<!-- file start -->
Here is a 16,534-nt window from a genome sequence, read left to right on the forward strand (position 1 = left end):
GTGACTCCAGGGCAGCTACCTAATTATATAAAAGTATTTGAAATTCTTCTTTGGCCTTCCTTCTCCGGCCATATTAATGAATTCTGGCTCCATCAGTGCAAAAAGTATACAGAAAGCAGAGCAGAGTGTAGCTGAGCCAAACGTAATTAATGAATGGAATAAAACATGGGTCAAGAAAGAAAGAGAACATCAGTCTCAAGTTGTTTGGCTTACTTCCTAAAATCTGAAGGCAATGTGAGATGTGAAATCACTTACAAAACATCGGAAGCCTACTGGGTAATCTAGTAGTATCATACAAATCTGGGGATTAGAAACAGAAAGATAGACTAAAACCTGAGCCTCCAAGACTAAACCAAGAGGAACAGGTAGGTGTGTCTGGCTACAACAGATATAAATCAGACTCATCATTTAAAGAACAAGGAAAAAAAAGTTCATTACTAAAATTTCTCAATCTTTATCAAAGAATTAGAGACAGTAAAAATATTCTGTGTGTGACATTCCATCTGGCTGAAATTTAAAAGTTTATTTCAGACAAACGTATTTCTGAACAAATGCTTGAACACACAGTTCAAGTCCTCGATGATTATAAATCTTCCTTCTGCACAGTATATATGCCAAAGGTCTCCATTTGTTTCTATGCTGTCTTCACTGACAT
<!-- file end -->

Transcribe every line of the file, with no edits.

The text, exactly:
Here is a 16,534-nt window from a genome sequence, read left to right on the forward strand (position 1 = left end):
GTGACTCCAGGGCAGCTACCTAATTATATAAAAGTATTTGAAATTCTTCTTTGGCCTTCCTTCTCCGGCCATATTAATGAATTCTGGCTCCATCAGTGCAAAAAGTATACAGAAAGCAGAGCAGAGTGTAGCTGAGCCAAACGTAATTAATGAATGGAATAAAACATGGGTCAAGAAAGAAAGAGAACATCAGTCTCAAGTTGTTTGGCTTACTTCCTAAAATCTGAAGGCAATGTGAGATGTGAAATCACTTACAAAACATCGGAAGCCTACTGGGTAATCTAGTAGTATCATACAAATCTGGGGATTAGAAACAGAAAGATAGACTAAAACCTGAGCCTCCAAGACTAAACCAAGAGGAACAGGTAGGTGTGTCTGGCTACAACAGATATAAATCAGACTCATCATTTAAAGAACAAGGAAAAAAAAGTTCATTACTAAAATTTCTCAATCTTTATCAAAGAATTAGAGACAGTAAAAATATTCTGTGTGTGACATTCCATCTGGCTGAAATTTAAAAGTTTATTTCAGACAAACGTATTTCTGAACAAATGCTTGAACACACAGTTCAAGTCCTCGATGATTATAAATCTTCCTTCTGCACAGTATATATGCCAAAGGTCTCCATTTGTTTCTATGCTGTCTTCACTGACAT